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ASP.NET Core in Action 2021 book

ASP.NET Core in Action

Details Of The Book

ASP.NET Core in Action

Category: programming
edition: 2 
Authors:   
serie:  
ISBN : 9781638356455, 9781617298301 
publisher: Manning 
publish year: 2021 
pages: 0 
language: English 
ebook format : EPUB (It will be converted to PDF, EPUB OR AZW3 if requested by the user) 
file size: 26 MB 

price : $11.4 15 With 24% OFF



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Abstract Of The Book



Table Of Contents

ASP.NET Core in Action
brief contents
contents
preface
acknowledgments
about this book
Who should read this book
How this book is organized: A roadmap
About the code
liveBook discussion forum
about the author
about the cover illustration
Part 1—Getting started with ASP.NET Core
1 Getting started with ASP.NET Core
1.1 An introduction to ASP.NET Core
1.1.1 Using a web framework
1.1.2 What is ASP.NET Core?
1.2 When to choose ASP.NET Core
1.2.1 What type of applications can you build?
1.2.2 If you’re new to .NET development
1.2.3 If you’re a .NET Framework developer creating a new application
1.2.4 Converting an existing ASP.NET application to ASP.NET Core
1.3 How does ASP.NET Core work?
1.3.1 How does an HTTP web request work?
1.3.2 How does ASP.NET Core process a request?
1.4 What you will learn in this book
Summary
2 Your first application
2.1 A brief overview of an ASP.NET Core application
2.2 Creating your first ASP.NET Core application
2.2.1 Using a template to get started
2.2.2 Building the application
2.3 Running the web application
2.4 Understanding the project layout
2.5 The .csproj project file: Defining your dependencies
2.6 The Program class: Building a web host
2.7 The Startup class: Configuring your application
2.7.1 Adding and configuring services
2.7.2 Defining how requests are handled with middleware
2.8 Generating responses with Razor Pages
2.8.1 Generating HTML with Razor Pages
2.8.2 Handling request logic with PageModels and handlers
Summary
3 Handling requests with the middleware pipeline
3.1 What is middleware?
3.2 Combining middleware in a pipeline
3.2.1 Simple pipeline scenario 1: A holding page
3.2.2 Simple pipeline scenario 2: Handling static files
3.2.3 Simple pipeline scenario 3: A Razor Pages application
3.3 Handling errors using middleware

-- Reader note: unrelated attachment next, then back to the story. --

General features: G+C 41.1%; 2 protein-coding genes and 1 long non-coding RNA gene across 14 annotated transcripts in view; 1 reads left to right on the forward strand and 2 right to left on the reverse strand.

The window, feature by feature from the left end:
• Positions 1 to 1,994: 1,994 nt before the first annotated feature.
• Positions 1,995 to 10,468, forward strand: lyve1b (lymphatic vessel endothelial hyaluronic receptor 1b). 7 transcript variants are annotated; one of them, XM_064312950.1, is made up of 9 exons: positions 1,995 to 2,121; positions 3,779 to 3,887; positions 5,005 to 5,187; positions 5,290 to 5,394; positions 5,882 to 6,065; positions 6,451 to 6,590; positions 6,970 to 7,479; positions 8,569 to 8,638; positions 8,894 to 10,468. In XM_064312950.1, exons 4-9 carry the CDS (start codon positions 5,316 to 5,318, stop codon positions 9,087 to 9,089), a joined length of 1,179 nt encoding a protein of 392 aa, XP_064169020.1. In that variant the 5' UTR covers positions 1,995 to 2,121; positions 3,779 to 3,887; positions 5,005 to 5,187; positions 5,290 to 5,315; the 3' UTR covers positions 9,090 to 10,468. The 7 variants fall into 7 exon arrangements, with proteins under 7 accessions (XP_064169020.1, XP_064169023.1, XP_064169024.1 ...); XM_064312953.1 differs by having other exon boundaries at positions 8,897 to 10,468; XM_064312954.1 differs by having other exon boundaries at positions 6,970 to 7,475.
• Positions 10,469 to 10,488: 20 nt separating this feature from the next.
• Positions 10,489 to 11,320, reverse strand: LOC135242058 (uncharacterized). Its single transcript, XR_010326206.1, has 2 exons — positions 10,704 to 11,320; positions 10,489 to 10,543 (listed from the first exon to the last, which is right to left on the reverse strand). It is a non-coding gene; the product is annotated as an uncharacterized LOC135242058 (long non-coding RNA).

3.3.1 Viewing exceptions in development: DeveloperExceptionPage
3.3.2 Handling exceptions in production: ExceptionHandlerMiddleware
3.3.3 Handling other errors: StatusCodePagesMiddleware
3.3.4 Error handling middleware and Web APIs
Summary
4 Creating a website with Razor Pages
4.1 An introduction to Razor Pages
4.1.1 Exploring a typical Razor Page
4.1.2 The MVC design pattern
4.1.3 Applying the MVC design pattern to Razor Pages
4.1.4 Adding Razor Pages to your application
4.2 Razor Pages vs. MVC in ASP.NET Core
4.2.1 MVC controllers in ASP.NET Core
4.2.2 The benefits of Razor Pages
4.2.3 When to choose MVC controllers over Razor Pages
4.3 Razor Pages and page handlers
4.3.1 Accepting parameters to page handlers
4.3.2 Returning responses with ActionResults
Summary
5 Mapping URLs to Razor Pages using routing
5.1 What is routing?
5.2 Routing in ASP.NET Core
5.2.1 Using endpoint routing in ASP.NET Core
5.2.2 Convention-based routing vs. attribute routing
5.2.3 Routing to Razor Pages
5.3 Customizing Razor Page route templates
5.3.1 Adding a segment to a Razor Page route template
5.3.2 Replacing a Razor Page route template completely
5.4 Exploring the route template syntax
5.4.1 Using optional and default values
5.4.2 Adding additional constraints to route parameters
5.4.3 Matching arbitrary URLs with the catch-all parameter
5.5 Generating URLs from route parameters
5.5.1 Generating URLs for a Razor Page
5.5.2 Generating URLs for an MVC controller
5.5.3 Generating URLs with ActionResults
5.5.4 Generating URLs from other parts of your application
5.6 Selecting a page handler to invoke
5.7 Customizing conventions with Razor Pages
Summary
6 The binding model: Retrieving and validating user input
6.1 Understanding the models in Razor Pages and MVC
6.2 From request to model: Making the request useful
6.2.1 Binding simple types
6.2.2 Binding complex types
6.2.3 Choosing a binding source
6.3 Handling user input with model validation
6.3.1 The need for validation
6.3.2 Using DataAnnotations attributes for validation
6.3.3 Validating on the server for safety
6.3.4 Validating on the client for user experience
6.4 Organizing your binding models in Razor Pages